cnum <- 1:ncol(A)
A[cbind(1:nrow(A), apply(B, 1, function(x) cnum[-which(cnum %in% x)]))] <- Inf
A
#           [,1]      [,2]      [,3]      [,4]
# [1,] 0.9148060 0.9370754       Inf 0.8304476
# [2,] 0.9370754 0.5190959 0.7365883       Inf
# [3,]       Inf 0.7365883 0.4577418 0.7191123
# [4,] 0.8304476       Inf 0.7191123 0.9400145

Note: set.seed(42).

1
  • I like this solution too :-)
    – coolsv
    Commented Mar 21, 2019 at 17:41
1
A <- matrix(runif(16),nrow = 4,byrow = T)
ind <- lower.tri(A)
A[ind] <- t(A)[ind]

## >A[]
##        [,1]        [,2]      [,3]      [,4]
## [1,] 0.07317535 0.167118857 0.0597721 0.2128698
## [2,] 0.16711886 0.008661005 0.6419335 0.6114373
## [3,] 0.05977210 0.641933514 0.7269202 0.3547959
## [4,] 0.21286984 0.611437278 0.3547959 0.4927997

The first thing to notice is that the matrix B is not very helpful in its current form, because the information we need is the rows and each value in B

 B<-matrix(c(1,2,4,2,1,3,3,2,4,4,1,3),nrow=4,byrow = T)
> B
##      [,1] [,2] [,3]
## [1,]    1    2    4
## [2,]    2    1    3
## [3,]    3    2    4
## [4,]    4    1    3

So we can create that simply by using melt and use Var1 and value.

>melt(B)
##    Var1 Var2 value
## 1     1    1     1
## 2     2    1     2
## 3     3    1     3
## 4     4    1     4
## 5     1    2     2
## 6     2    2     1
## 7     3    2     2
## 8     4    2     1
## 9     1    3     4
## 10    2    3     3
## 11    3    3     4
## 12    4    3     3

We need to replace the non existing index in A by inf. This is not easy to do directly. So an easy way out would be to create another matrix of Inf and fill the values of A according to the index of melt(B)

> C<-matrix(Inf,nrow(A),ncol(A))

 idx <- as.matrix(melt(B)[,c("Var1","value")])
 C[idx]<-A[idx]

> C
##            [,1]        [,2]      [,3]      [,4]
## [1,] 0.07317535 0.167118857 0.0597721 0.2128698
## [2,] 0.16711886 0.008661005 0.6419335       Inf
## [3,]        Inf 0.641933514 0.7269202 0.3547959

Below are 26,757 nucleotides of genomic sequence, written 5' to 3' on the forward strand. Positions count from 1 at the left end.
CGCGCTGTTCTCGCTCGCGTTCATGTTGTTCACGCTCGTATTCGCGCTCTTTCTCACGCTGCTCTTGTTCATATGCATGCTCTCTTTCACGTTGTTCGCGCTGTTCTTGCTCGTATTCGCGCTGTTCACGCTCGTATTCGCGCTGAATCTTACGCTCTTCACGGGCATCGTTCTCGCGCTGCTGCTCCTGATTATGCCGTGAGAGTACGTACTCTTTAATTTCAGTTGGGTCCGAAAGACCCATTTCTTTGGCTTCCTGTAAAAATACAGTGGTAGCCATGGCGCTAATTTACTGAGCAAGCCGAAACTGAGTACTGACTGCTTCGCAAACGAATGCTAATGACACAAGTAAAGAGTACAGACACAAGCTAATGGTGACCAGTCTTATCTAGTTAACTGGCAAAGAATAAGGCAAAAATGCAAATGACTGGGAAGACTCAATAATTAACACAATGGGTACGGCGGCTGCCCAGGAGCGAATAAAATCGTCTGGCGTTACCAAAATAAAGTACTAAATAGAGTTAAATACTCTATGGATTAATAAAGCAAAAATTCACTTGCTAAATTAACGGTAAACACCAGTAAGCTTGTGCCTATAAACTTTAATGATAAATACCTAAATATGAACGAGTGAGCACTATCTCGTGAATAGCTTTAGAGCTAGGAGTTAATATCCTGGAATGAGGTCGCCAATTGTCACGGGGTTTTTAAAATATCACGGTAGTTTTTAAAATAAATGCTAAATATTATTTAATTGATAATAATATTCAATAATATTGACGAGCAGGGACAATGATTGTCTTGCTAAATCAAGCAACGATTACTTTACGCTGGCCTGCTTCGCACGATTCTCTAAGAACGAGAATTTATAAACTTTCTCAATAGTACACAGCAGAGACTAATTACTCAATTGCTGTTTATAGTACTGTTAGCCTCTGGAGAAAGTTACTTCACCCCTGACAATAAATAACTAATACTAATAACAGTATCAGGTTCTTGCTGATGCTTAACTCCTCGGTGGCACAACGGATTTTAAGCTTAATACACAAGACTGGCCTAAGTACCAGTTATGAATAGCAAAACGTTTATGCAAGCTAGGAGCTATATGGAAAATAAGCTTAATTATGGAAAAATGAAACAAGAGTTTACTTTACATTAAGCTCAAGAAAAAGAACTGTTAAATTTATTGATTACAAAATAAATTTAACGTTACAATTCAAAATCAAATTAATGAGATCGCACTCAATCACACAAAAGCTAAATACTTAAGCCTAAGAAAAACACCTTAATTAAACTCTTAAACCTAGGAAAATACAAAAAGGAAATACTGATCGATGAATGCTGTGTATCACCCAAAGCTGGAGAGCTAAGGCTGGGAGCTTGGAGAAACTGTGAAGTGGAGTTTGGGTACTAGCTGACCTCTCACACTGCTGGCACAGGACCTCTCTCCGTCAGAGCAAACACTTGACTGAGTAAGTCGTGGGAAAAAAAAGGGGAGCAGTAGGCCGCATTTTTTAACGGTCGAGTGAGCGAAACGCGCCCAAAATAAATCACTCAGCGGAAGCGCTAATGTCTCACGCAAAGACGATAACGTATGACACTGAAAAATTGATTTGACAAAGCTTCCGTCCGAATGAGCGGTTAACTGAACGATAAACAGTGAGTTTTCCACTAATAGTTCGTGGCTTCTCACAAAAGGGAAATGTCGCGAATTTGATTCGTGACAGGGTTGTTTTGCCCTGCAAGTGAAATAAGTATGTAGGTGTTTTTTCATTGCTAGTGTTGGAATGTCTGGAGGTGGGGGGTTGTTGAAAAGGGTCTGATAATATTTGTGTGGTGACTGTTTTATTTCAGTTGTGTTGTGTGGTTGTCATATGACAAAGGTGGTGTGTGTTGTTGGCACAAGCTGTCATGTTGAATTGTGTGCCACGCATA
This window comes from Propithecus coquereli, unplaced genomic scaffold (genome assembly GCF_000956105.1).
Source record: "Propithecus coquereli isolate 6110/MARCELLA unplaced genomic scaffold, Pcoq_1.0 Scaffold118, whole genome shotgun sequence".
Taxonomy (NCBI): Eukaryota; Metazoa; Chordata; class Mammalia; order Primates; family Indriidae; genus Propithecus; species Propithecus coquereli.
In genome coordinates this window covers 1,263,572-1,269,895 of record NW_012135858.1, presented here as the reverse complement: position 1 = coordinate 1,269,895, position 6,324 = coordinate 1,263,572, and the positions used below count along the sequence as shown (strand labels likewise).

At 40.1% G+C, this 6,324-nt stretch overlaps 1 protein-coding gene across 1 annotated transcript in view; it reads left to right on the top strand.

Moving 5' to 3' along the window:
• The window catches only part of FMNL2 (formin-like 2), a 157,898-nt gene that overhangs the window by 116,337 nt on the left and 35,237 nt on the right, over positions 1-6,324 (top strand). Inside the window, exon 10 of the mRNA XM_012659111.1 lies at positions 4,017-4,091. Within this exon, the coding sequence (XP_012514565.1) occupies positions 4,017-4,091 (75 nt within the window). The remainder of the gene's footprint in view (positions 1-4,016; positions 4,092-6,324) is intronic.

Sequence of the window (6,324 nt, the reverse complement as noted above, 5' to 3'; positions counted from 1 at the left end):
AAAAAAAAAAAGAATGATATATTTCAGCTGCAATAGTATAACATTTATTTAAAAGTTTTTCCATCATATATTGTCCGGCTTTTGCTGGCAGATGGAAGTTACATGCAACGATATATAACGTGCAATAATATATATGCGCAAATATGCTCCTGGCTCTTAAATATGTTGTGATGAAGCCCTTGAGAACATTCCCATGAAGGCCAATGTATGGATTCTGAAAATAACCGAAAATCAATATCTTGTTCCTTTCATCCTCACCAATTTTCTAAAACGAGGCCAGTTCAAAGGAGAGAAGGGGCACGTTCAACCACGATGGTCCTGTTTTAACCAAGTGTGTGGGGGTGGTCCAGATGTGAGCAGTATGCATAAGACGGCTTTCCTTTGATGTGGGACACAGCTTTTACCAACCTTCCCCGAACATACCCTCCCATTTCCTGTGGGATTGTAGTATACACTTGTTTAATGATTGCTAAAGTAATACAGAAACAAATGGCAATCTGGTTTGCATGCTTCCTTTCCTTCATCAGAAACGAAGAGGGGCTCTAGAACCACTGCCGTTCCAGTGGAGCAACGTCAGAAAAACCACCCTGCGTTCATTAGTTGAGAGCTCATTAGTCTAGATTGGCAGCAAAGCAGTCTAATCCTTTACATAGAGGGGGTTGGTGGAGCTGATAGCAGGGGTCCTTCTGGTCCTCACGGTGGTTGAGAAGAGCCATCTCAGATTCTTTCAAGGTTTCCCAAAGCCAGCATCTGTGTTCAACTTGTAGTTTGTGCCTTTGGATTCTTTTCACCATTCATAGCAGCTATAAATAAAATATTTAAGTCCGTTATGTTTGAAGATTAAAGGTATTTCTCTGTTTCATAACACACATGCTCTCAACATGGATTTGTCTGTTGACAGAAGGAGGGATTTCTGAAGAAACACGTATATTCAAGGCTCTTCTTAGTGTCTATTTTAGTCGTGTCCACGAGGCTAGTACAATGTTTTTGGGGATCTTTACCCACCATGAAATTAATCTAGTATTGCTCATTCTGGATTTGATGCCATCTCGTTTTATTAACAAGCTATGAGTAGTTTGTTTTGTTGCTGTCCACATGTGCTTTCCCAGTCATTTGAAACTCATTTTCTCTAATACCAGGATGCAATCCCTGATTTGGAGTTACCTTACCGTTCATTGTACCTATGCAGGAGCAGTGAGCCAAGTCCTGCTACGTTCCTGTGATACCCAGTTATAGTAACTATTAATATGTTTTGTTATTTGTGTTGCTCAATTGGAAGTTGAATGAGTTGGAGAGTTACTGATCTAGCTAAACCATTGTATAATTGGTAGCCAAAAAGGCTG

## [4,] 0.21286984         Inf 0.3547959 0.4927997
1
  • Yes, indeed ;-) Actually, the B matrix is the output of the command dist_to_knn from the scanstatistics package. I just created arbitrary similar matrices to simplify the problem. All the given answers are very useful :-)
    – coolsv
    Commented Mar 21, 2019 at 17:57
0

Another approach that accomplishes matrix subsetting (e.g., P[Q]) would be to create the index Q manually. Here's one approach.

Figure out which column index is "missing" from each row of B:

col_idx <- apply(B, 1, function(x) (1:nrow(A))[-match(x, 1:nrow(A))])

Create subsetting matrix Q

Idx <- cbind(1:nrow(A), col_idx)

Do the replacement

A[Idx] <- Inf

Of course, you can make this a one-liner if you really want to:

A[cbind(1:nrow(A), apply(B, 1, function(x) (1:nrow(A))[-match(x, 1:nrow(A))])]
5
  • 1
    Any reason you have 2 answers instead of merging them into one?
    – divibisan
    Commented Mar 21, 2019 at 17:32
  • Sort of. This answer relies heavily on the structure of the problem (that only one column index is missing from each row), but is likely a faster implementation if the real application is to very large matrices. The other answer relies less on the structure of the problem, but is probably slower for large matrices. I wanted to give the OP the freedom to select whichever works best for his/her real application. (Although, I get your point that they both directly answer the question as it is asked and could be combined.)
    – DanY
    Commented Mar 21, 2019 at 17:36
  • I rarely offer multiple answers on the same question. If I'm opposing a rule or norm here on SO, just let me know and I'll combine them.
    – DanY
    Commented Mar 21, 2019 at 17:37
  • Attractive solution too!
    – coolsv
    Commented Mar 21, 2019 at 17:40
  • @DanY Not that I know of, I've just always seem people combine multiple possible approaches into one big canonical answer.
    – divibisan
    Commented Mar 21, 2019 at 17:56